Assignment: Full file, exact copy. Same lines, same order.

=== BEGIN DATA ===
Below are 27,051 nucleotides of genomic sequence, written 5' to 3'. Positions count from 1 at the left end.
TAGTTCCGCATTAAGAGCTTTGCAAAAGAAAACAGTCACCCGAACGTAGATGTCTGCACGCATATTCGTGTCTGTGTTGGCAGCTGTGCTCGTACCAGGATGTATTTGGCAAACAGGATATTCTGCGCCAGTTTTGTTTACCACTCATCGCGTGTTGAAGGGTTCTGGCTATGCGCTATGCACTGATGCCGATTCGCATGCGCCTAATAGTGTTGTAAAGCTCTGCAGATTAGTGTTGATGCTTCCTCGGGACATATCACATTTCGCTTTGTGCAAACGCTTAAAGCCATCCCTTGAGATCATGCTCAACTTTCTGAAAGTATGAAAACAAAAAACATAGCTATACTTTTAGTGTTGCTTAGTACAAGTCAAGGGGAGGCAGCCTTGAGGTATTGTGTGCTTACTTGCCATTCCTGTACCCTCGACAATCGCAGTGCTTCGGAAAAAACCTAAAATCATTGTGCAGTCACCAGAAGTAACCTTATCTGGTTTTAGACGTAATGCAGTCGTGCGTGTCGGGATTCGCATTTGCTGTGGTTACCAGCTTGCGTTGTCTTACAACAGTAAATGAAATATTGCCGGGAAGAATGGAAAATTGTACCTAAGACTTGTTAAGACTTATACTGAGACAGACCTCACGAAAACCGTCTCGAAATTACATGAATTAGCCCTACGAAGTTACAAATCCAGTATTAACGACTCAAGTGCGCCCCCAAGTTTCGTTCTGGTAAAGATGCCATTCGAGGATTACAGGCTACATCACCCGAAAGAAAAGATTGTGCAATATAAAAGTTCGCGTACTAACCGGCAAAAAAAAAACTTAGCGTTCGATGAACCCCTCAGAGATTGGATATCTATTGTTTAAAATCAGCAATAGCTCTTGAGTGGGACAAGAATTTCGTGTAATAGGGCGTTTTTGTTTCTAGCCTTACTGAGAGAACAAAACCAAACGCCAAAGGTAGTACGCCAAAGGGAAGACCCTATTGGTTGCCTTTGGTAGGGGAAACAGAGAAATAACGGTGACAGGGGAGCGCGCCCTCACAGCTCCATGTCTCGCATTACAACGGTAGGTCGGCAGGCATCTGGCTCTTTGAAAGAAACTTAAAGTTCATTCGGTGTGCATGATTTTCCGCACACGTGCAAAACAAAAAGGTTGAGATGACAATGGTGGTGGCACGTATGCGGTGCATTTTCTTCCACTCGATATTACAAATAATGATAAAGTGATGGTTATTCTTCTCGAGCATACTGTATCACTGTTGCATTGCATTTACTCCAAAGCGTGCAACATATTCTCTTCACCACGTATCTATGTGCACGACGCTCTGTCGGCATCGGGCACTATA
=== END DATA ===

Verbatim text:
Below are 27,051 nucleotides of genomic sequence, written 5' to 3'. Positions count from 1 at the left end.
TAGTTCCGCATTAAGAGCTTTGCAAAAGAAAACAGTCACCCGAACGTAGATGTCTGCACGCATATTCGTGTCTGTGTTGGCAGCTGTGCTCGTACCAGGATGTATTTGGCAAACAGGATATTCTGCGCCAGTTTTGTTTACCACTCATCGCGTGTTGAAGGGTTCTGGCTATGCGCTATGCACTGATGCCGATTCGCATGCGCCTAATAGTGTTGTAAAGCTCTGCAGATTAGTGTTGATGCTTCCTCGGGACATATCACATTTCGCTTTGTGCAAACGCTTAAAGCCATCCCTTGAGATCATGCTCAACTTTCTGAAAGTATGAAAACAAAAAACATAGCTATACTTTTAGTGTTGCTTAGTACAAGTCAAGGGGAGGCAGCCTTGAGGTATTGTGTGCTTACTTGCCATTCCTGTACCCTCGACAATCGCAGTGCTTCGGAAAAAACCTAAAATCATTGTGCAGTCACCAGAAGTAACCTTATCTGGTTTTAGACGTAATGCAGTCGTGCGTGTCGGGATTCGCATTTGCTGTGGTTACCAGCTTGCGTTGTCTTACAACAGTAAATGAAATATTGCCGGGAAGAATGGAAAATTGTACCTAAGACTTGTTAAGACTTATACTGAGACAGACCTCACGAAAACCGTCTCGAAATTACATGAATTAGCCCTACGAAGTTACAAATCCAGTATTAACGACTCAAGTGCGCCCCCAAGTTTCGTTCTGGTAAAGATGCCATTCGAGGATTACAGGCTACATCACCCGAAAGAAAAGATTGTGCAATATAAAAGTTCGCGTACTAACCGGCAAAAAAAAAACTTAGCGTTCGATGAACCCCTCAGAGATTGGATATCTATTGTTTAAAATCAGCAATAGCTCTTGAGTGGGACAAGAATTTCGTGTAATAGGGCGTTTTTGTTTCTAGCCTTACTGAGAGAACAAAACCAAACGCCAAAGGTAGTACGCCAAAGGGAAGACCCTATTGGTTGCCTTTGGTAGGGGAAACAGAGAAATAACGGTGACAGGGGAGCGCGCCCTCACAGCTCCATGTCTCGCATTACAACGGTAGGTCGGCAGGCATCTGGCTCTTTGAAAGAAACTTAAAGTTCATTCGGTGTGCATGATTTTCCGCACACGTGCAAAACAAAAAGGTTGAGATGACAATGGTGGTGGCACGTATGCGGTGCATTTTCTTCCACTCGATATTACAAATAATGATAAAGTGATGGTTATTCTTCTCGAGCATACTGTATCACTGTTGCATTGCATTTACTCCAAAGCGTGCAACATATTCTCTTCACCACGTATCTATGTGCACGACGCTCTGTCGGCATCGGGCACTATA